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Speed and Load Restrictions; Riding Restrictions (O.C.G.A. § 52-7-17)

Legal Commentary. The speed of a boat must be controlled near swimming areas, docks, floating boat houses, moored boats, or fishing areas. If you don't control speed in these areas, you could cause danger, injury, damage to another boat or other people. These injuries could range from broken bones to severe brain injury. Controlling speed also means that you should not operate a boat faster than is safe given the conditions. For example, if there is heavy boat traffic or dangerous weather, you should proceed slower than normal. Another element to control, in order to make sure everyone on the vessel is safe, is to make sure the boat only has as many people on board as is suggested by the capacity plate. Additionally, none of these people should ever be allowed to sit on the bow or gunwale.

See the full text of the statute below:

Speed and Load Restrictions; Riding Restrictions (O.C.G.A. § 52-7-17)

(a) The speed of each vessel shall at all times be regulated so as to avoid danger or injury or damage or unnecessary inconvenience, directly or by the effect of the wash or wave raised by the vessel, while in the vicinity of swimming areas, docks, floating boat houses, moored boats, or boats engaged in fishing activities.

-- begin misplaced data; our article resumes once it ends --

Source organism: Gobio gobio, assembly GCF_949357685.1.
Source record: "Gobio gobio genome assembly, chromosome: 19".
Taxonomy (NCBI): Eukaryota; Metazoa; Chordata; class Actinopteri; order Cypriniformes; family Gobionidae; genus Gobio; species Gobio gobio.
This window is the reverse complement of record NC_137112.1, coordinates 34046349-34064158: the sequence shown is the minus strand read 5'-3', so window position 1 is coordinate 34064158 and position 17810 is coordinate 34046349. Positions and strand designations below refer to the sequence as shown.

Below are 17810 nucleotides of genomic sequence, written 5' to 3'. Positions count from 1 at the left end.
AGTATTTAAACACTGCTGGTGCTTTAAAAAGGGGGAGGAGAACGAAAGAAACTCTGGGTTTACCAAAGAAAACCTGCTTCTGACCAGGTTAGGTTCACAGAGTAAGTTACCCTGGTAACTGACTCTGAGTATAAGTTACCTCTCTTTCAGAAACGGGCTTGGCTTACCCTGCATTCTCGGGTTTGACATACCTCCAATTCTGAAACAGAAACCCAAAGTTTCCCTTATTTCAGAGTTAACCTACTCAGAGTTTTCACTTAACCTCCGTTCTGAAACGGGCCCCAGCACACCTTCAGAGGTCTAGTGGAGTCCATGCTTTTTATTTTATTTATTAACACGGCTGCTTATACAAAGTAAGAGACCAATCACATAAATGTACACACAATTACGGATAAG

(b) No vessel shall be loaded beyond the recommended capacity.

(c) No person operating any vessel shall allow any person or persons to ride the bow or gunwale of any vessel nor shall any person or persons ride on the bow or gunwale of any vessel unless the vessel is equipped with a railing or some other retaining device on the bow or gunwale, so located that any person or persons might hold to such railing or other retaining device to avoid falling or being thrown overboard. For the purposes of this Code section, eyes or cleats shall not be considered retaining devices.

(d) No vessel shall be operated at a speed greater than is reasonable and prudent under the conditions, and such vessel's operator shall have regard for the actual and potential hazards then existing.

HISTORY: Ga. L. 1968, p. 487, § 10; Ga. L. 1973, p. 1427, § 15; Ga. L. 1998, p. 679, § 5.

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